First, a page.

Vale of Glamorgan Line
|Vale of Glamorgan Line|
Bridgend county borough
Vale of Glamorgan
|Number of tracks||Double track throughout except from Bridgend to Bridgend Barry Junction, Barry South Junction to Barry Island and Cogan Junction to Penarth|
|Track gauge||1,435 mm (4 ft 8 1⁄2 in) standard gauge|
The official titled Vale of Glamorgan Line is a commuter line in the United Kingdom, running through the Vale of Glamorgan in South Wales, from Barry to Bridgend via Rhoose and Llantwit Major. The main line is the Barry Branch which starts at Cardiff West and runs to Barry Island with a single line branch from Cogan Junction to Penarth. In 1964, the line between Barry and Bridgend was closed by the Beeching Axe, as seen in the report 'The Reshaping of Britain's Railways', but after 41 years, in 2005, the Vale of Glamorgan branch was reopened with two new stations at Llantwit Major and Rhoose, and the disused bay platform (now '1A') at Bridgend was reinstated to act as a terminus for the Vale Line. It came to the conclusion that freight trains to/from the Ford Factory in Bridgend and Aberthaw Power Station and a detour for main line trains kept the section of track from being lifted, which saved the Vale Line. Network Rail's mileage from Barry Junction zero to Bridgend is 19. Official Network Rail engineer's line references (ELRs) for the three branches are VOG, BRY and PTH. Geographically, the Barry branch runs into Vale of Glamorgan territory at the River Ely viaduct 1½ rail miles from the Cardiff West zero. Following the dramatic rationalisation that was to come about on South Wales railways after the 1960s, a large station board at Barry had announced "Change here for the Vale of Glamorgan Line." No such sign now exists but passengers must be made aware that if they board a Bridgend train, if wishing to get to Barry Island they must change trains at Barry station. Thus if boarding a Barry Island train and wishing to travel to Rhoose (for Cardiff International Airport), Llantwit Major or Bridgend, they must change at Barry station.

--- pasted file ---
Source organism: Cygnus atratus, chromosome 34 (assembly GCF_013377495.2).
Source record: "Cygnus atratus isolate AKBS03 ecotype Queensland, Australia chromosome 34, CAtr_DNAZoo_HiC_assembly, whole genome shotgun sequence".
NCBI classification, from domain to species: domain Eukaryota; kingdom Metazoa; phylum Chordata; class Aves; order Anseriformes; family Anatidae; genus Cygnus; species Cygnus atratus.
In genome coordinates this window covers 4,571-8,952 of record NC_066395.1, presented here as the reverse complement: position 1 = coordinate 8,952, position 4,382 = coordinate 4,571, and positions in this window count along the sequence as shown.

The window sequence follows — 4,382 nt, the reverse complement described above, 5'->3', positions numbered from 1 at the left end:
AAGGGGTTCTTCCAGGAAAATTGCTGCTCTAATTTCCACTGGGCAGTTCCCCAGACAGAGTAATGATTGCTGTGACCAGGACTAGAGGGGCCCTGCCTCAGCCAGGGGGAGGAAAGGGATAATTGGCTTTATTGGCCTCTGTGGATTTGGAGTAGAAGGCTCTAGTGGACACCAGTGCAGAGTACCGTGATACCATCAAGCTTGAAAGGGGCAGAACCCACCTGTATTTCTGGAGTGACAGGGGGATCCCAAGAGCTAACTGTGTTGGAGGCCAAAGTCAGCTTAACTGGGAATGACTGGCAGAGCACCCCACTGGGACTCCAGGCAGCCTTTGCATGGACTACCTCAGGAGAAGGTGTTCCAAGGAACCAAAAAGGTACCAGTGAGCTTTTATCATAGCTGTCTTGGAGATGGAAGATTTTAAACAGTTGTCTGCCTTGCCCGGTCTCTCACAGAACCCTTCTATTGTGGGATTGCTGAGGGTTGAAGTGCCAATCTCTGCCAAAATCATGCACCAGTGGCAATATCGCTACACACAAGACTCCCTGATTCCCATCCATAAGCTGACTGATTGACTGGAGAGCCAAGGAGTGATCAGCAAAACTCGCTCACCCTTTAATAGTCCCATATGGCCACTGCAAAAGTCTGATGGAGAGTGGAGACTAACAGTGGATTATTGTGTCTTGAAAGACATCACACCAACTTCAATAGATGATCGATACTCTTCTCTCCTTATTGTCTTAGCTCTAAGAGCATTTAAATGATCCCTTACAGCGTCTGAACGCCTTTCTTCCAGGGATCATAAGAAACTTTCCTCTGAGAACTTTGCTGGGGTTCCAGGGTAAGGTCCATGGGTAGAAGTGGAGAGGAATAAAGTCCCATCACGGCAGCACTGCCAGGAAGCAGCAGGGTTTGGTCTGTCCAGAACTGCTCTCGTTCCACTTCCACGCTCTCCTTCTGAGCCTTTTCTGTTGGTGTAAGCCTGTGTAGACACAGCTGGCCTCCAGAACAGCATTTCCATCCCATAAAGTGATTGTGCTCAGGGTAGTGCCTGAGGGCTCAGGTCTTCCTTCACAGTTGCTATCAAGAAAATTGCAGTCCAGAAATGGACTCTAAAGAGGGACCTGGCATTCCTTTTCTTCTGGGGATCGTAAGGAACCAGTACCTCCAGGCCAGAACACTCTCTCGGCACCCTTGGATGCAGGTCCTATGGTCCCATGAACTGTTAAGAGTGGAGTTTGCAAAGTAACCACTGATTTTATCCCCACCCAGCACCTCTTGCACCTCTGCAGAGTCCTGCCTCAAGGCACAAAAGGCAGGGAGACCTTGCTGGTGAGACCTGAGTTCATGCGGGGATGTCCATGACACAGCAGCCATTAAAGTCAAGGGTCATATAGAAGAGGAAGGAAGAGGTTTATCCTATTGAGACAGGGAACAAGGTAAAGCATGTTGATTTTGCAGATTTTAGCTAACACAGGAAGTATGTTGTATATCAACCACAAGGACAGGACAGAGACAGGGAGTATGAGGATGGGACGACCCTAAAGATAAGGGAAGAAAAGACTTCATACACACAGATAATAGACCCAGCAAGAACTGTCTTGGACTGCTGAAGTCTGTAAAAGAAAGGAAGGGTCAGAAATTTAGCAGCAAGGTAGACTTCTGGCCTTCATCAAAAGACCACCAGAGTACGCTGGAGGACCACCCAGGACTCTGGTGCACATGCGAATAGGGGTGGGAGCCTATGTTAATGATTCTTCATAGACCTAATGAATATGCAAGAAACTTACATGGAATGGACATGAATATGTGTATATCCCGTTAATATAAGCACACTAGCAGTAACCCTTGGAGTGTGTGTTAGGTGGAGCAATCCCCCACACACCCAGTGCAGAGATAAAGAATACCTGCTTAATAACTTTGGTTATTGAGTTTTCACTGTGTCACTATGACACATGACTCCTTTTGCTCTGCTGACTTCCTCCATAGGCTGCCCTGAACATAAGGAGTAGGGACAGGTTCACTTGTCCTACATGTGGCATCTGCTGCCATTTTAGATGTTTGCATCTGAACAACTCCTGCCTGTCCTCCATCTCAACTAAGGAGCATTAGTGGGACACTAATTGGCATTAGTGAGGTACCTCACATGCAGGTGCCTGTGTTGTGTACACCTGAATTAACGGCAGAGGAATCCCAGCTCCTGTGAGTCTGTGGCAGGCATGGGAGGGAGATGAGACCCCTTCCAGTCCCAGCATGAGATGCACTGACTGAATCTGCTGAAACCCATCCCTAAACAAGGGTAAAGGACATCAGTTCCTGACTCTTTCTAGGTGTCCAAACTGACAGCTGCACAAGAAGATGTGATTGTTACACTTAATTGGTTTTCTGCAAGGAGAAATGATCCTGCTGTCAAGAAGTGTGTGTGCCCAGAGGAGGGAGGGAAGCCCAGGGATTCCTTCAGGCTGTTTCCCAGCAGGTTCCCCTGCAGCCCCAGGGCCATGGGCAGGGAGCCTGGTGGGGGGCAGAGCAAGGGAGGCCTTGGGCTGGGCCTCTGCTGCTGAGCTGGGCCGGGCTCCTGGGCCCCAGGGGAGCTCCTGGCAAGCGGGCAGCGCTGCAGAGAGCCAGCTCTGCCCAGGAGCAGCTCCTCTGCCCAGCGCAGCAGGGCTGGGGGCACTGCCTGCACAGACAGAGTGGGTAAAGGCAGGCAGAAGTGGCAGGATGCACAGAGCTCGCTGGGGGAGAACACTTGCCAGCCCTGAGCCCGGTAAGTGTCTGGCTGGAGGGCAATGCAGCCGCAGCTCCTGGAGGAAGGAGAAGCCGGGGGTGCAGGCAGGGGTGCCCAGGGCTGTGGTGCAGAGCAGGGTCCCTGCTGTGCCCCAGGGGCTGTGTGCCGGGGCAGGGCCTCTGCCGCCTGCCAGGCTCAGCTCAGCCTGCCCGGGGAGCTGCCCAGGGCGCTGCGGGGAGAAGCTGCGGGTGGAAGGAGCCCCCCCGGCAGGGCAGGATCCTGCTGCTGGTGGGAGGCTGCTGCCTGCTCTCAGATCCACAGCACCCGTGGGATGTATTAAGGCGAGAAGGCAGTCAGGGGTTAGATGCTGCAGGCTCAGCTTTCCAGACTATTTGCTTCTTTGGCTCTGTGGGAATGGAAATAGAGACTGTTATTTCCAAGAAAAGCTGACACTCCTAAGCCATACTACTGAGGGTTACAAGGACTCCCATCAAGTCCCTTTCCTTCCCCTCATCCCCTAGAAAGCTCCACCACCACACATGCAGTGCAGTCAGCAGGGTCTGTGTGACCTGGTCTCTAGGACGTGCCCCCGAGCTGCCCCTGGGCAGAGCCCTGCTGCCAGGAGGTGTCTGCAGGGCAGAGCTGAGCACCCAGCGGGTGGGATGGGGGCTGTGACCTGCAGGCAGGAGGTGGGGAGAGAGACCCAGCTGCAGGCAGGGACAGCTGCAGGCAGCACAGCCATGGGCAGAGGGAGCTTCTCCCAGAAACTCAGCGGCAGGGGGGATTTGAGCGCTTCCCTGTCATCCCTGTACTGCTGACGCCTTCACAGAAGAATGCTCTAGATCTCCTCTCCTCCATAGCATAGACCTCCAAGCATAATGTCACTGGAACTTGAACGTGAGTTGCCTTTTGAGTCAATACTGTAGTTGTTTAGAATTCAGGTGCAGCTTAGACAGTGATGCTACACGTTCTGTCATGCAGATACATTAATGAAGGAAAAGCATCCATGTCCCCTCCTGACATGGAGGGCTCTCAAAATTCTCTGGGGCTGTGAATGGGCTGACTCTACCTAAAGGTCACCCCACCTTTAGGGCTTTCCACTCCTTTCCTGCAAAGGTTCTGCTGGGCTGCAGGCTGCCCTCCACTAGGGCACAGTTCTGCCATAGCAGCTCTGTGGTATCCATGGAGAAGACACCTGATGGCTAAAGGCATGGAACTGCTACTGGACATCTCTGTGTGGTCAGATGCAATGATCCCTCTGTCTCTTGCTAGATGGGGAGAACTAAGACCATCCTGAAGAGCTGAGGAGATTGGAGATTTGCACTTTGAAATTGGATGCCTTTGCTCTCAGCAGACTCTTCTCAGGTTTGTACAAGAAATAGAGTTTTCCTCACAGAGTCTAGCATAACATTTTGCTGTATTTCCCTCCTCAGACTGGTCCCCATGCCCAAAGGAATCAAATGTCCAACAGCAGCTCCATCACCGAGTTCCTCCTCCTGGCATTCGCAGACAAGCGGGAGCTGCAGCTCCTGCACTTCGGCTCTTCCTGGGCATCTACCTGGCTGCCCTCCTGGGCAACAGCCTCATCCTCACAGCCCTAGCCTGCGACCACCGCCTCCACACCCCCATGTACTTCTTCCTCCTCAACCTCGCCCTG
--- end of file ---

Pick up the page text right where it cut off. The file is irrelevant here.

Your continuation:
Originally part of the Barry Railway Company, the line opened from 1885. The whole of the Barry Railway, including Barry Docks, became a constituent part of the Great Western Railway in 1923, after the railway grouping and was known as the Vale of Glamorgan Railway.  Local traffic on the line included that from the limestone quarries and the cement works at Aberthaw, and Rhoose cement works at the eastern end of the line. Wartime traffic was created from Tremains and Brackla Hill at Bridgend and the RAF base at St. Athan. More recent developments were the opening of the Aberthaw power stations (Aberthaw "A" in February 1966 and Aberthaw "B" station in the early 1970s) and the Ford engine plant at Bridgend in January 1980.